Tuesday, December 29, 2009
The regular routine of the people was suddenly disturbed by the village announcer drawing the attention of the villagers to an emergent meeting of the panchayat to be held after sunset. Villagers were requested to be present in full attendance since some guests of honour were expected at the meeting. Kishen ran up to the announcer and asked him about the guest of honour. The announcer immediately drew up his chest and said the person was highly knowledgeable, enterprising and qualified. The guest of honour was supposed to have been educated abroad and had accepted an invitation to visit the village to give his valuable suggestions for the advancement of the youth of the village. As more persons gathered, the village announcer clearly told that he had more rounds to be completed and all would know about the guest in the evening.
The afternoon was no more a routine day at Rampur. All conversations revolved around this omniscient and omnipotent personality. Women wondered on the dishes to be provided while the men thought of arranging for some wine and cigarettes. The unanimous opinion was that the most comfortable shelter would be the Mukhiya’s place. The question of providing meat was raised and a dilemma struck all of them. Rampur had the tradition of being strictly vegetarian and also the adage of Athithi Devo Bhava was to be upheld. In case the guest was to prefer non-vegetarian food, the question of how to deal it was debated and was left to the Panchas to decide. All through the day the Panchas huddled themselves up and occasionally sent instructions for different households. The mystery deepened but the task was more important than the details.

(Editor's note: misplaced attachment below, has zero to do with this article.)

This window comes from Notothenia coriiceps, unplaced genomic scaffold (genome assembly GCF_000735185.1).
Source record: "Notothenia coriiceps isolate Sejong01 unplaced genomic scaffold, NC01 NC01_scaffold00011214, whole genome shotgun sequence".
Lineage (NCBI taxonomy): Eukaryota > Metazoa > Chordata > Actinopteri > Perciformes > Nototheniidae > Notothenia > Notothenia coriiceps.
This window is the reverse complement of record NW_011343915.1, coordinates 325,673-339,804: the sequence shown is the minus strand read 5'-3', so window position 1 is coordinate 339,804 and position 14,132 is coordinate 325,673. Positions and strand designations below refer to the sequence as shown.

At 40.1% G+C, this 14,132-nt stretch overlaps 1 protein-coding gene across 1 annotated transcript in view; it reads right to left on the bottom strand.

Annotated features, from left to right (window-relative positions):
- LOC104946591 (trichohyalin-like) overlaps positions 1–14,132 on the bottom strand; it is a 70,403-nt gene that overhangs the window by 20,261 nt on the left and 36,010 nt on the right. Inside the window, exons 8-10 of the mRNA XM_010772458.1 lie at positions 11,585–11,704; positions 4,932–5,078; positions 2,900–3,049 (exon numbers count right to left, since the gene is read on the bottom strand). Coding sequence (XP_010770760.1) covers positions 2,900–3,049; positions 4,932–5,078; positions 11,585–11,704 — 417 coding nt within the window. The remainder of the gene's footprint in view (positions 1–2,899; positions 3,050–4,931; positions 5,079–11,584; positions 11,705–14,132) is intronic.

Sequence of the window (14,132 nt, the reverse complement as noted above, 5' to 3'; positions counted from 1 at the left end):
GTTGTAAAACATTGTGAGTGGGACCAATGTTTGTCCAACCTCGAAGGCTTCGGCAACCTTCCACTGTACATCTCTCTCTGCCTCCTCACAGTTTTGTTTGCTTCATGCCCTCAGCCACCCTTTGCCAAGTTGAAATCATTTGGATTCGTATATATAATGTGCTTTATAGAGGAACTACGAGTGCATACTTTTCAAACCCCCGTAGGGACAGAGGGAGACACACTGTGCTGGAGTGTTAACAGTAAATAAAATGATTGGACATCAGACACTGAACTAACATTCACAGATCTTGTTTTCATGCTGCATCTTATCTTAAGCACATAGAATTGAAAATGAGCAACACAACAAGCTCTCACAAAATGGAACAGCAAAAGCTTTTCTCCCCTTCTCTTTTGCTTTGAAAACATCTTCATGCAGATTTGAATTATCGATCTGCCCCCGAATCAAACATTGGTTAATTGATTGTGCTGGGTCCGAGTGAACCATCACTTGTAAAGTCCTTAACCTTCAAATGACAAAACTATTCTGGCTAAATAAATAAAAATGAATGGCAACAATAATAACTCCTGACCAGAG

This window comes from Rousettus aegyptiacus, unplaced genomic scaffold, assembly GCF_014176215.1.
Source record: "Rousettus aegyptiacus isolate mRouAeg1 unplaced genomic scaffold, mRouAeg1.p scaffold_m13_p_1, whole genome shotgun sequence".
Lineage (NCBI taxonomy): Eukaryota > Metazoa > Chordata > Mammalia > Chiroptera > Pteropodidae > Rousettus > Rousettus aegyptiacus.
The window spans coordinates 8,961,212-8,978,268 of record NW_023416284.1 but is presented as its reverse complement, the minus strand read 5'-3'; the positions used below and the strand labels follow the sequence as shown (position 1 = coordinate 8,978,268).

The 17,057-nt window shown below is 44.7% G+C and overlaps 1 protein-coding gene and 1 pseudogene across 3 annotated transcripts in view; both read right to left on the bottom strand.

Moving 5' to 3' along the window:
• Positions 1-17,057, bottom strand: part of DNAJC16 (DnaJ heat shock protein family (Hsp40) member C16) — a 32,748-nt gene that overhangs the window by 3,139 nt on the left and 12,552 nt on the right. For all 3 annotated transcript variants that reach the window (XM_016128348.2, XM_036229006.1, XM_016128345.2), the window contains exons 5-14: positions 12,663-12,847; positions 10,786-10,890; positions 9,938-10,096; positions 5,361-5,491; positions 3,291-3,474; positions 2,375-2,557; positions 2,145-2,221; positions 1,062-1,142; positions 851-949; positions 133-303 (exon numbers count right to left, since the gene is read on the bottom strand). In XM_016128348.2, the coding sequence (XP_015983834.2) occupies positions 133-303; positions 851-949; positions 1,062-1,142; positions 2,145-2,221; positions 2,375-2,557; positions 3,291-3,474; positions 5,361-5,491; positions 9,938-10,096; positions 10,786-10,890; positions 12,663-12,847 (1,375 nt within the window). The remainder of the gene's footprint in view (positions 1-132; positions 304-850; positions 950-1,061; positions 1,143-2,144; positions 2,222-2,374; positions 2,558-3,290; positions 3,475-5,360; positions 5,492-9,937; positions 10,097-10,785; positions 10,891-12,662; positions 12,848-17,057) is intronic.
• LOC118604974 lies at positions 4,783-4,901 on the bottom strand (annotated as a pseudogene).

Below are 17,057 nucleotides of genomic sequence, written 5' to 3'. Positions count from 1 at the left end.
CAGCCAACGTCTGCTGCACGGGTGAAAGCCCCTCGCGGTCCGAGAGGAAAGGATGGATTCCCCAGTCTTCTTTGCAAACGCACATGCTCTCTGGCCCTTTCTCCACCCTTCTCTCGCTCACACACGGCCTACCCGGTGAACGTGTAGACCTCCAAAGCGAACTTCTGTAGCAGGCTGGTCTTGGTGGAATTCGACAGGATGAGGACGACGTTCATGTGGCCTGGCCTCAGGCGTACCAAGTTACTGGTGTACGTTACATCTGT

The most eagerly awaited sunset at Rampur finally happened. All households had carried out their instructions of cleaning their places, spreading disinfectants and placing the dhoop for the fragrance. On this day, the sunset at Kanyakumari faded in significance and grandeur to the sunset at Rampur. Hookahs drawn and charpoys placed in front of their houses, the villagers wend their way to the banyan tree. An hour after sunset, the Panchas appeared. The Panchas stated that the dignity of the guest was to be borne in mind and no questions asked. In case any villager had a doubt, it could subsequently be raised before the Panchas. There was to be no interruptions to the guest of honour and when he was taken on the tour of the village all were to follow. None was to go ahead of the guest except the drum beaters to herald the arrival of the guest. At this juncture, Shyam rose to ask why the drum beaters should herald the arrival of the guest since the entire village would be behind him. The Panchas looked at each other and then said the issue had been deliberated upon and the Mukhiya had decided that this would be the process. Once the Mukhiya had decided it was the decision of the Panchayat and the whole village fell silent. The twitter of the birds was dying down and the faces were to be seen only by holding the lantern.